In addition, the SBA does not charge a fee for the assumption of a 7(a) loan. However, as an incentive for lenders to retain an existing loan, the SBA allows lenders to charge an assumption fee that is consistent with the assumption fee the lender charges on its non-SBA loans. The fee must be reasonable in relation to the services provided and cannot exceed 1% of the principal balance outstanding at the time of the assumption. On the other hand, the SBA requires a borrower to pay a fee for the assumption of a 504 loan in an amount that cannot exceed 1% of the outstanding principal balance of the loan being assumed. See 50 10 6.

Finally, if the SBA loan to be assumed was in liquidation status, it must be returned to regular servicing when regular payments are resumed pursuant to an assumption. See SOP 50 57 2.

Assignment of SBA Loan

A 7(a) lender may assign, or in other words, transfer, all or a portion of its interest in a SBA loan to another 7(a) lender. An assignment may occur because the borrower requests for the SBA loan to be transferred to another lender, and the lender agrees. Most of the time, however, an assignment occurs because the lender wants to free up credit lines, diversify its portfolio, and authorize more loans.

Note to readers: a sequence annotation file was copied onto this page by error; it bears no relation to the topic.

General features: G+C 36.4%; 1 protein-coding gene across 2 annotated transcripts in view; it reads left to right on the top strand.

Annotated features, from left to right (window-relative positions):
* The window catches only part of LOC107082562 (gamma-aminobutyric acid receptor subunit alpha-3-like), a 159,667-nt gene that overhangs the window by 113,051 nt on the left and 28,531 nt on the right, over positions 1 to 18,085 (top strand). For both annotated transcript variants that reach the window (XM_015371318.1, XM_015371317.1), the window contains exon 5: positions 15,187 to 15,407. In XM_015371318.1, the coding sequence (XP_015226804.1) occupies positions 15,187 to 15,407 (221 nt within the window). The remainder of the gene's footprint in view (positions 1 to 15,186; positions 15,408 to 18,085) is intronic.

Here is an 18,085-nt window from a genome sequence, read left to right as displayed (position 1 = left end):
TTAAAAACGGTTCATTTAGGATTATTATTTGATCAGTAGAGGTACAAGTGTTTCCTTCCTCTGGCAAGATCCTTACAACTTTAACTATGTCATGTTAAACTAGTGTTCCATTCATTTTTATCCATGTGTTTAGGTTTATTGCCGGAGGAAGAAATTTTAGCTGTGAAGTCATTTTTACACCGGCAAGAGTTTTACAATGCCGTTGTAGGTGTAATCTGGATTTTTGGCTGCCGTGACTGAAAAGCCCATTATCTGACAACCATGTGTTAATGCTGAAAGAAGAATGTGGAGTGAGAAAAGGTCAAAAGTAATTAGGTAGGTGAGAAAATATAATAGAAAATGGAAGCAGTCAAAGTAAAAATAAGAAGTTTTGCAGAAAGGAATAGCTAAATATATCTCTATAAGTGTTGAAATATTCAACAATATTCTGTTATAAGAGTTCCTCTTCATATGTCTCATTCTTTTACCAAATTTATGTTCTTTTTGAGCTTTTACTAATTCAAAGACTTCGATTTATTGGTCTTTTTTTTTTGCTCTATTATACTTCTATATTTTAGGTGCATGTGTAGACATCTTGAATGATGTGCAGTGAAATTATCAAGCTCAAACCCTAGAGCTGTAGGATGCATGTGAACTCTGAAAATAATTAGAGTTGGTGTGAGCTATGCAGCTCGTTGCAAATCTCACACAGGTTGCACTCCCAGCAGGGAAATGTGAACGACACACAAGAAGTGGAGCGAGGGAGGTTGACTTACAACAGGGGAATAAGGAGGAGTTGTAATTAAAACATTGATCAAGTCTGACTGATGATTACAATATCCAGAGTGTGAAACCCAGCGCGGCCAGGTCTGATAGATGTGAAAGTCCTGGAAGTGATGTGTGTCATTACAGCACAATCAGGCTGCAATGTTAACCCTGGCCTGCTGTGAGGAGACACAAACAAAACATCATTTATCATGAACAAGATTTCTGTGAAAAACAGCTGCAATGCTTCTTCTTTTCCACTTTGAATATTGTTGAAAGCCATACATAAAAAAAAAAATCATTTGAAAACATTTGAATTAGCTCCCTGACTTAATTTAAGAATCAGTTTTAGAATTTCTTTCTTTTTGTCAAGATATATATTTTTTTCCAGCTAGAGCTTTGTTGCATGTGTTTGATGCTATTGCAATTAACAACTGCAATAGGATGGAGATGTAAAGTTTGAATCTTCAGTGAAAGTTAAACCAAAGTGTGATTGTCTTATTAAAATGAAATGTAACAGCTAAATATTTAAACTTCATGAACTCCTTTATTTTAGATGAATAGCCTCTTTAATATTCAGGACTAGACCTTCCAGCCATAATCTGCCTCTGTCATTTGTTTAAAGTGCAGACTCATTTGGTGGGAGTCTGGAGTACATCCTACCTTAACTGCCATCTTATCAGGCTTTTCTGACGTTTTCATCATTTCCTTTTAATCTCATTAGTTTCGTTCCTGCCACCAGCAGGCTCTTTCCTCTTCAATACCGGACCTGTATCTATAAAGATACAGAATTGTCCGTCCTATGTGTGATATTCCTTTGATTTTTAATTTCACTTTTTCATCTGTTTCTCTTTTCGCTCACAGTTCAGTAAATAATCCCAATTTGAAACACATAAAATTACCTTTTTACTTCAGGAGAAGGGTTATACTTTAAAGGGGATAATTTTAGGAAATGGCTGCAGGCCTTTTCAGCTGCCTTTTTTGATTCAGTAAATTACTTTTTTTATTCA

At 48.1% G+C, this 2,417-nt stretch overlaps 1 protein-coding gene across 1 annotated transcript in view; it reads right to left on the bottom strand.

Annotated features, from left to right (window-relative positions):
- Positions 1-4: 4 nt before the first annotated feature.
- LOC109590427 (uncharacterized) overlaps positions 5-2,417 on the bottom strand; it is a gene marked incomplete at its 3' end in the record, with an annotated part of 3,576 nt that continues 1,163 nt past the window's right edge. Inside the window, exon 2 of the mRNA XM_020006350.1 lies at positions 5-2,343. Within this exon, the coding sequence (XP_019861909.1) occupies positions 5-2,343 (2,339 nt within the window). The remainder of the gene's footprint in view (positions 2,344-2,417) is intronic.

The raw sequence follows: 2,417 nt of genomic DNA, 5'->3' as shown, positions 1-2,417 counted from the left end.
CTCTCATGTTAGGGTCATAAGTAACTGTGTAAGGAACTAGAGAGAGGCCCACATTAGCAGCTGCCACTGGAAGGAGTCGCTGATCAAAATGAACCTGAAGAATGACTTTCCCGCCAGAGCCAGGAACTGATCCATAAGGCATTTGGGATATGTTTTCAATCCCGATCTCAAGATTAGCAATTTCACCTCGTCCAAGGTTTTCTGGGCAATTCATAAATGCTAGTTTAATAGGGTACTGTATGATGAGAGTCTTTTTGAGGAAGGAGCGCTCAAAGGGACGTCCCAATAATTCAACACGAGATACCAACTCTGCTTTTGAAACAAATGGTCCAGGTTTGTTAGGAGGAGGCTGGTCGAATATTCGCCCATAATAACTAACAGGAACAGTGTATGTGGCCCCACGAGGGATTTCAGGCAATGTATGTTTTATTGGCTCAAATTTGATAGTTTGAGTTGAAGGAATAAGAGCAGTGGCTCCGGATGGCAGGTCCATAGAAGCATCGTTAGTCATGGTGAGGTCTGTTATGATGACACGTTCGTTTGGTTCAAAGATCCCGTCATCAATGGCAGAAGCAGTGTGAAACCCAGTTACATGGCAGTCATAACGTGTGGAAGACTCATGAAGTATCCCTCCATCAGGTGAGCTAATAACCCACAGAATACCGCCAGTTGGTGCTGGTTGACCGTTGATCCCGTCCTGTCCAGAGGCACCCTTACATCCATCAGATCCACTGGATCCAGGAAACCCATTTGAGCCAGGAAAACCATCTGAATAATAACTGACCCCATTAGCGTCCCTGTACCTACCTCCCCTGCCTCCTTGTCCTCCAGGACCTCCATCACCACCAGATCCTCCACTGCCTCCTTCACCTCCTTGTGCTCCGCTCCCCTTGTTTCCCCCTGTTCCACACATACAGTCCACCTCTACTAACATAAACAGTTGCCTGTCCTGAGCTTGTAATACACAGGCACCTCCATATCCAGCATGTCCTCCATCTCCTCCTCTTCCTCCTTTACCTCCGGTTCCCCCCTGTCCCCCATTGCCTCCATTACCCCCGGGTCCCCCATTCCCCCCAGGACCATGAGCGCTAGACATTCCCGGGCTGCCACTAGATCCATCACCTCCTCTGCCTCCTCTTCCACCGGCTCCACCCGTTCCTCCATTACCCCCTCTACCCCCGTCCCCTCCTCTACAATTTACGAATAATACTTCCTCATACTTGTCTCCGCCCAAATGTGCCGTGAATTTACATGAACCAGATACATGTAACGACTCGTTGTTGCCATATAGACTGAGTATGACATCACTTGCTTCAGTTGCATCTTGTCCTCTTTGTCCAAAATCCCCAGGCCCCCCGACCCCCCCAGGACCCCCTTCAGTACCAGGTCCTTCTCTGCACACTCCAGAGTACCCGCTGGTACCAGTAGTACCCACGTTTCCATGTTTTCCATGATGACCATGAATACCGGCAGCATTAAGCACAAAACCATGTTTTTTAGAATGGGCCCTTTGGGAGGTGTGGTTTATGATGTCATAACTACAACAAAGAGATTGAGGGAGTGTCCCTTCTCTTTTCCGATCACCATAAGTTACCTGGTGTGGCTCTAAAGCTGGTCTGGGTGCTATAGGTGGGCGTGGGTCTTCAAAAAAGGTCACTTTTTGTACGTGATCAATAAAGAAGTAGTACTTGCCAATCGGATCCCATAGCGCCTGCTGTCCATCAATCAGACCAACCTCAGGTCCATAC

In order to assign a SBA loan to another 7(a) lender, the lender must obtain the SBA’s prior written approval. A lender may use the Transfer of Participation Agreement when submitting its assignment request to the SBA for approval. The lender must provide the SBA with a copy of the purchase, sale, assignment documents, and any other documents the SBA requires. See SOP 50 57 2.

Sale of SBA Loan in Liquidation Status

 A 7(a) lender or CDC may sell an SBA loan that is in liquidation status, provided that:

 The sale is to a person other than the borrower;

  • The sale price bears a reasonable relationship to the amount that could be recovered through enforced collection proceedings; and
  • The SBA has already purchased the guaranteed portion of the 7(a) loan if it was sold on the secondary market, or purchased the 504 loan debenture.

See SOP 50 57 2; SOP 50 55.

In addition to those listed above, a 7(a) lender must also:

  • Obtain the SBA’s prior written approval, if the sale involves a compromise of the principal balance of the loan, or purchase of the loan by a guarantor, a close relative of the borrower, or an associate of the borrower; and
  • Have submitted a complete guaranty purchase package and the SBA must have completed its guaranty purchase review process.

See SOP 50 57 2.

A 7(a) lender must also obtain the SBA’s prior written approval if it is selling more than 90% of the loan. If the 7(a) lender is selling less than 90% of the loan, it does not require the SBA’s prior written approval, but it must notify the SBA center of the sale. All CDCs must obtain the SBA’s prior written approval to sell a 504 loan. See Servicing and Liquidation Actions 7(a) Lender Matrix; Servicing and Liquidation Actions CDC Matrix.

Conclusion

All lenders and CDCs should be cognizant of the loan program requirements for the assumption, assignment, and sale of SBA loans. If a SBA lender or CDC is unfamiliar with these requirements, the attorneys at Jimerson Birr can provide advisement and execute a plan for assumption, assignment and sale of SBA-backed loans.